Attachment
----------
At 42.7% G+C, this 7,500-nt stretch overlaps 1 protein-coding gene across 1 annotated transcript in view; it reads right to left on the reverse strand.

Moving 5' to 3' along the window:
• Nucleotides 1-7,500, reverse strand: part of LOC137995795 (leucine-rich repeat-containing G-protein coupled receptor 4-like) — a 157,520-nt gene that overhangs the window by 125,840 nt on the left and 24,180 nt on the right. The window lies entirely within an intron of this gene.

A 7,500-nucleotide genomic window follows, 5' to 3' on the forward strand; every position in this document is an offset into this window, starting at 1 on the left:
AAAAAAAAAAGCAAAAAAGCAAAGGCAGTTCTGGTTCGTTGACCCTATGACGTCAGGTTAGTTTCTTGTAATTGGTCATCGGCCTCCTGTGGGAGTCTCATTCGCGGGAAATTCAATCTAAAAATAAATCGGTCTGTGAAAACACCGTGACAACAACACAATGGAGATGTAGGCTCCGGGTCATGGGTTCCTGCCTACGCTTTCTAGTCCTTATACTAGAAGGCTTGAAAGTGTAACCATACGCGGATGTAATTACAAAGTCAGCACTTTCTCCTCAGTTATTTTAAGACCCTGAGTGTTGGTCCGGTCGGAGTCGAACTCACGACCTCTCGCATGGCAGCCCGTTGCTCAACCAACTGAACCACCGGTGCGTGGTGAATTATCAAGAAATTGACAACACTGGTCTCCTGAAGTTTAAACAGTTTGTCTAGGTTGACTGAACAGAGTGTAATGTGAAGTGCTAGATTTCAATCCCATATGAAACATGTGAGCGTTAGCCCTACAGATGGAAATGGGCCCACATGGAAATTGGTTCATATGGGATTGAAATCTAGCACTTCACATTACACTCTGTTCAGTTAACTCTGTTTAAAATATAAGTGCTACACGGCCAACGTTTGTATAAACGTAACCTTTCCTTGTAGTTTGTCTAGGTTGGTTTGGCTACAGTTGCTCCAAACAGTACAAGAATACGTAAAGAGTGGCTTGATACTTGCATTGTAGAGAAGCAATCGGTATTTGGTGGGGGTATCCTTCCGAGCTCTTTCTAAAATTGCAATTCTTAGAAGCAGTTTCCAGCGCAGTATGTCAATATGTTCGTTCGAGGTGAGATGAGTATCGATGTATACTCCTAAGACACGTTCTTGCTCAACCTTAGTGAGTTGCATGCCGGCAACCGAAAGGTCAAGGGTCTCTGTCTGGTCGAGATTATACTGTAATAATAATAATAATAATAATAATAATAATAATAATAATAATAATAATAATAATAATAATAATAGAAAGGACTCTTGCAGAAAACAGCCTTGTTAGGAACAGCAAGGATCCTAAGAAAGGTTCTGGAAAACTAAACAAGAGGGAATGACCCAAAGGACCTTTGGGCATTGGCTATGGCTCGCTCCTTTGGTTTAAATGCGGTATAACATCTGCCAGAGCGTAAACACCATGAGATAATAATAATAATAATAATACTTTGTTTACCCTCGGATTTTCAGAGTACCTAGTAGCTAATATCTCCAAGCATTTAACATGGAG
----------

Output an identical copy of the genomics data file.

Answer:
At 42.7% G+C, this 7,500-nt stretch overlaps 1 protein-coding gene across 1 annotated transcript in view; it reads right to left on the reverse strand.

Moving 5' to 3' along the window:
• Nucleotides 1-7,500, reverse strand: part of LOC137995795 (leucine-rich repeat-containing G-protein coupled receptor 4-like) — a 157,520-nt gene that overhangs the window by 125,840 nt on the left and 24,180 nt on the right. The window lies entirely within an intron of this gene.

A 7,500-nucleotide genomic window follows, 5' to 3' on the forward strand; every position in this document is an offset into this window, starting at 1 on the left:
AAAAAAAAAAGCAAAAAAGCAAAGGCAGTTCTGGTTCGTTGACCCTATGACGTCAGGTTAGTTTCTTGTAATTGGTCATCGGCCTCCTGTGGGAGTCTCATTCGCGGGAAATTCAATCTAAAAATAAATCGGTCTGTGAAAACACCGTGACAACAACACAATGGAGATGTAGGCTCCGGGTCATGGGTTCCTGCCTACGCTTTCTAGTCCTTATACTAGAAGGCTTGAAAGTGTAACCATACGCGGATGTAATTACAAAGTCAGCACTTTCTCCTCAGTTATTTTAAGACCCTGAGTGTTGGTCCGGTCGGAGTCGAACTCACGACCTCTCGCATGGCAGCCCGTTGCTCAACCAACTGAACCACCGGTGCGTGGTGAATTATCAAGAAATTGACAACACTGGTCTCCTGAAGTTTAAACAGTTTGTCTAGGTTGACTGAACAGAGTGTAATGTGAAGTGCTAGATTTCAATCCCATATGAAACATGTGAGCGTTAGCCCTACAGATGGAAATGGGCCCACATGGAAATTGGTTCATATGGGATTGAAATCTAGCACTTCACATTACACTCTGTTCAGTTAACTCTGTTTAAAATATAAGTGCTACACGGCCAACGTTTGTATAAACGTAACCTTTCCTTGTAGTTTGTCTAGGTTGGTTTGGCTACAGTTGCTCCAAACAGTACAAGAATACGTAAAGAGTGGCTTGATACTTGCATTGTAGAGAAGCAATCGGTATTTGGTGGGGGTATCCTTCCGAGCTCTTTCTAAAATTGCAATTCTTAGAAGCAGTTTCCAGCGCAGTATGTCAATATGTTCGTTCGAGGTGAGATGAGTATCGATGTATACTCCTAAGACACGTTCTTGCTCAACCTTAGTGAGTTGCATGCCGGCAACCGAAAGGTCAAGGGTCTCTGTCTGGTCGAGATTATACTGTAATAATAATAATAATAATAATAATAATAATAATAATAATAATAATAATAATAATAATAATAATAGAAAGGACTCTTGCAGAAAACAGCCTTGTTAGGAACAGCAAGGATCCTAAGAAAGGTTCTGGAAAACTAAACAAGAGGGAATGACCCAAAGGACCTTTGGGCATTGGCTATGGCTCGCTCCTTTGGTTTAAATGCGGTATAACATCTGCCAGAGCGTAAACACCATGAGATAATAATAATAATAATAATACTTTGTTTACCCTCGGATTTTCAGAGTACCTAGTAGCTAATATCTCCAAGCATTTAACATGGAG